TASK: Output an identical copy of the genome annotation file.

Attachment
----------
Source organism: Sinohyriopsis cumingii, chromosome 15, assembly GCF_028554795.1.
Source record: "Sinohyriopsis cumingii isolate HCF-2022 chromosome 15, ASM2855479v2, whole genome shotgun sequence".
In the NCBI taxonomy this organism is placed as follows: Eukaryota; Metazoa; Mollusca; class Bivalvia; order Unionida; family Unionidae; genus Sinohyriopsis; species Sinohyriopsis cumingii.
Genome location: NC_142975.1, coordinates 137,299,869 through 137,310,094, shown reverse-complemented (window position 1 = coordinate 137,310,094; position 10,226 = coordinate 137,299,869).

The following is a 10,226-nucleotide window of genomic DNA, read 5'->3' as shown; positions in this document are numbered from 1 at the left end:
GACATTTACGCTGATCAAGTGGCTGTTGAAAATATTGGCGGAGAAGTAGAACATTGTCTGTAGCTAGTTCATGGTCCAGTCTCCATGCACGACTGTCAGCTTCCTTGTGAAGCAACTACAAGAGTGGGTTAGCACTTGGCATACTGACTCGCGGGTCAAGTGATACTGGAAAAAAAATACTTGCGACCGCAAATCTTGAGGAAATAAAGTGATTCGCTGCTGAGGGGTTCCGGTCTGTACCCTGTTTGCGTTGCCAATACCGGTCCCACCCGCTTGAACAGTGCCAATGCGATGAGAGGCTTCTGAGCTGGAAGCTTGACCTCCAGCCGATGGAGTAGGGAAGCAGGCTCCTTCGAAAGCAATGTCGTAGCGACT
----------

Source organism: Sinohyriopsis cumingii, chromosome 15, assembly GCF_028554795.1.
Source record: "Sinohyriopsis cumingii isolate HCF-2022 chromosome 15, ASM2855479v2, whole genome shotgun sequence".
In the NCBI taxonomy this organism is placed as follows: Eukaryota; Metazoa; Mollusca; class Bivalvia; order Unionida; family Unionidae; genus Sinohyriopsis; species Sinohyriopsis cumingii.
Genome location: NC_142975.1, coordinates 137,299,869 through 137,310,094, shown reverse-complemented (window position 1 = coordinate 137,310,094; position 10,226 = coordinate 137,299,869).

The following is a 10,226-nucleotide window of genomic DNA, read 5'->3' as shown; positions in this document are numbered from 1 at the left end:
GACATTTACGCTGATCAAGTGGCTGTTGAAAATATTGGCGGAGAAGTAGAACATTGTCTGTAGCTAGTTCATGGTCCAGTCTCCATGCACGACTGTCAGCTTCCTTGTGAAGCAACTACAAGAGTGGGTTAGCACTTGGCATACTGACTCGCGGGTCAAGTGATACTGGAAAAAAAATACTTGCGACCGCAAATCTTGAGGAAATAAAGTGATTCGCTGCTGAGGGGTTCCGGTCTGTACCCTGTTTGCGTTGCCAATACCGGTCCCACCCGCTTGAACAGTGCCAATGCGATGAGAGGCTTCTGAGCTGGAAGCTTGACCTCCAGCCGATGGAGTAGGGAAGCAGGCTCCTTCGAAAGCAATGTCGTAGCGACT